How does the government repay us? Well, among other things, it mismanages our fishery. I will refer to the 1996 spring hearings which were really a charade. I would like to read into the record a letter from the sports fishing industry in Victoria, British Columbia to the Minister of Fisheries and Oceans. Referring to those hearings, the fishermen said:
There is no satisfaction in this outcome, only regret that the concerns brought forward by the sport fishing community were not taken more seriously by senior DFO officials. While we appreciate the audience you gave to our concerns last spring, the outcome was a rejection of the alternatives which were presented to you. In addition, no other options were considered by your ministry which could have mitigated the economic impact for the sport fishery and ultimately the consequences that British Columbia and its coastal communities are suffering.
The Liberal government has a habit of situating its hearings. It seeks to have people appear before its committees who are on line with Liberal policies and therefore will follow the strategy that the Liberal government has already determined. There are a number of instances of this but I will leave it at that for now.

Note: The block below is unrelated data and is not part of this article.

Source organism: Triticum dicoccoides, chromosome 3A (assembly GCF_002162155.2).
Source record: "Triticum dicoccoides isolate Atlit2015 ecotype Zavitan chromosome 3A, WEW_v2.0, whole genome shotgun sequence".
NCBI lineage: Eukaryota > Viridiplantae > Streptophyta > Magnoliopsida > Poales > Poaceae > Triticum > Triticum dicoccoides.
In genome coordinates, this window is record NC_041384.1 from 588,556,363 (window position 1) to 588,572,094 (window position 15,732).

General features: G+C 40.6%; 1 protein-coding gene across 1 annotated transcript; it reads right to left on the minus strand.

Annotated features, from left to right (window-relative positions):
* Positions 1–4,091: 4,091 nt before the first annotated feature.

The Liberal government has also moved to remove the last regular army presence in British Columbia. I will speak more to that in a few moments.
Despite the fact that Vancouver is recognized and acknowledged as one of the major ports through which drugs and contraband are imported into Canada and thence to the United States, the federal government has decided to do away with the port police at the port of Vancouver. We question the wisdom of that.
The government has replaced manned light stations, or are in the process of doing so, with automated stations. I would like to refer to the views of a tugboat captain, Robert D. McCoy, who said: "Having spent the best part of 52 years sailing on this coast, 30 of them as a tugboat master, I feel I am well qualified to speak on this subject. I am as protective toward my tax dollars as any Canadian. Automated lights cannot give visual reports on sea conditions or the visibility in the vicinity of the stations. These alone are of paramount importance to mariners and bush pilots. They cannot see flares nor can they render assistance of any kind. My personal experience with reports from automated buoys is that their data are sporadic and at times unreliable. To put the Canadian marine community at the mercy of a satellite system operated by the U.S. department of commerce is to me questionable at best".
Of late the word is that we are going to reduce the coast guard presence on the west coast. Again, this is another reduction which will dramatically impact the safety of the citizens of the west coast. I will have more to say on that in a moment.
My time is restricted and therefore I will limit my comments to light stations, the coast guard and the military.